Senior Project on Hurricane Katrina The Economic Effects Of Hurricane Katrina and How It Could Have Been Prevented
The economic effects of hurricane Katrina have cost the government lots of money. It was one of the costliest disasters in U.S. history. Hurricane Katrina was one of the sixth strongest hurricanes ever recorded. Katrina formed in late August during the 2005 Atlantic hurricane season and caused devastation along the north-central Gulf Coast of the United States. The storms sudden increase caused severe and life-threatening damage along the Gulf Coast and, finally flooded eighty percent of New Orleans. Many people died, and were stranded without water, food, or shelter. Several of the people living in poverty will have to start their lives over again, living with only hope and courage and with what people have to offer. The economic devastation of Hurricane Katrina could have been prevented if the Bush administration and government would have acted quicker.
If the Bush administration and government would have acted quicker and called for an evacuation a few days before, the economic devastation would have been prevented. An increased number of people would have survived having enough time to evacuate the area, or to make plans to go live with other relatives in other states. The Bush Administration and the federal government could have also been more prepared by building the levee system to withstand a Category 5 hurricane storm, instead of building it with poor planning. The catastrophic erosion wouldnt have happened if better material was used, and the levees were completed in a timely manner. The material used to build the levees were taken from soil found in nearby locations to reduce the cost. If the federal government would have put more thought into building the levee system, the damage would have been reduced (www.wsws.org).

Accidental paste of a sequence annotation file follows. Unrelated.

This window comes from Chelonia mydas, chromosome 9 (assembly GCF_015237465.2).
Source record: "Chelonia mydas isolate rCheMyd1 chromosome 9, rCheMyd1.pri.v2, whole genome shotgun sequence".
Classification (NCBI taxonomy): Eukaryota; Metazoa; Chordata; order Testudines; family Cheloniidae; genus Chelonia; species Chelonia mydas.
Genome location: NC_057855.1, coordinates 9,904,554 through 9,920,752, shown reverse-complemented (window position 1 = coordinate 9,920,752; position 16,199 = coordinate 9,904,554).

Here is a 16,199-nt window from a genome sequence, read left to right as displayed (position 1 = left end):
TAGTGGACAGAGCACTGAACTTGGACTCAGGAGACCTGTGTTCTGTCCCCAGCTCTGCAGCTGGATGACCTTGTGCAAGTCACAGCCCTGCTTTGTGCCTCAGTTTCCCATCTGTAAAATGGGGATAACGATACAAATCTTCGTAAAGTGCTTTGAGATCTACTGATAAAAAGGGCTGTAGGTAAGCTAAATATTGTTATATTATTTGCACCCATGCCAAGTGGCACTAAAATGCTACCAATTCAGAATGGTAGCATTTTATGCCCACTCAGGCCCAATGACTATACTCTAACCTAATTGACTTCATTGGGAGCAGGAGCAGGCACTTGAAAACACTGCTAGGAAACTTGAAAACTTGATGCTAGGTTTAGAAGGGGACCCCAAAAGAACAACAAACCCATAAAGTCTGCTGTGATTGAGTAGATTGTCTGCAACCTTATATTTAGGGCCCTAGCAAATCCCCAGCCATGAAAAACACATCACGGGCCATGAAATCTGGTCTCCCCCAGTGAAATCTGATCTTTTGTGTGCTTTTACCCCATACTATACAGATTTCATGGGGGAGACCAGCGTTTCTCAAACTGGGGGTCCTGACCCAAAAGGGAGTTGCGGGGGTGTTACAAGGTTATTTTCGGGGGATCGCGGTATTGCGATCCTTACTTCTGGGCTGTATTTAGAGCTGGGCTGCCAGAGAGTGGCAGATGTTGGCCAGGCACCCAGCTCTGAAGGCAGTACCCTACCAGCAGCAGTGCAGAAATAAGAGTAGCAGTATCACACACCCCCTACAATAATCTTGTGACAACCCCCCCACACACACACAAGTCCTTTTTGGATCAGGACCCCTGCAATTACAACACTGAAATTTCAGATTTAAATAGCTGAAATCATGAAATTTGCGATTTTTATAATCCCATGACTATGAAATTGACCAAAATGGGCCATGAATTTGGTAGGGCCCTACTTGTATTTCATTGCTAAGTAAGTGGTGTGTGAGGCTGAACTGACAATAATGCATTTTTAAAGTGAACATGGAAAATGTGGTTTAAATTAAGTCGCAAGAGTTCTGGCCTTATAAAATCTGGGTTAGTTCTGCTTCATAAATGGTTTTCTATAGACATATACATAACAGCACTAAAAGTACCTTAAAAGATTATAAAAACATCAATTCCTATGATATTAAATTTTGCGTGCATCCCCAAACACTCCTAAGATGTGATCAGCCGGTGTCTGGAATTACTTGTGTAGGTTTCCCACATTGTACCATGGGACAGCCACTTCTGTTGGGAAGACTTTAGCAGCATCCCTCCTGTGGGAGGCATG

Numerous amounts of people were left unemployed, which has affected the economy, since fewer taxes have been...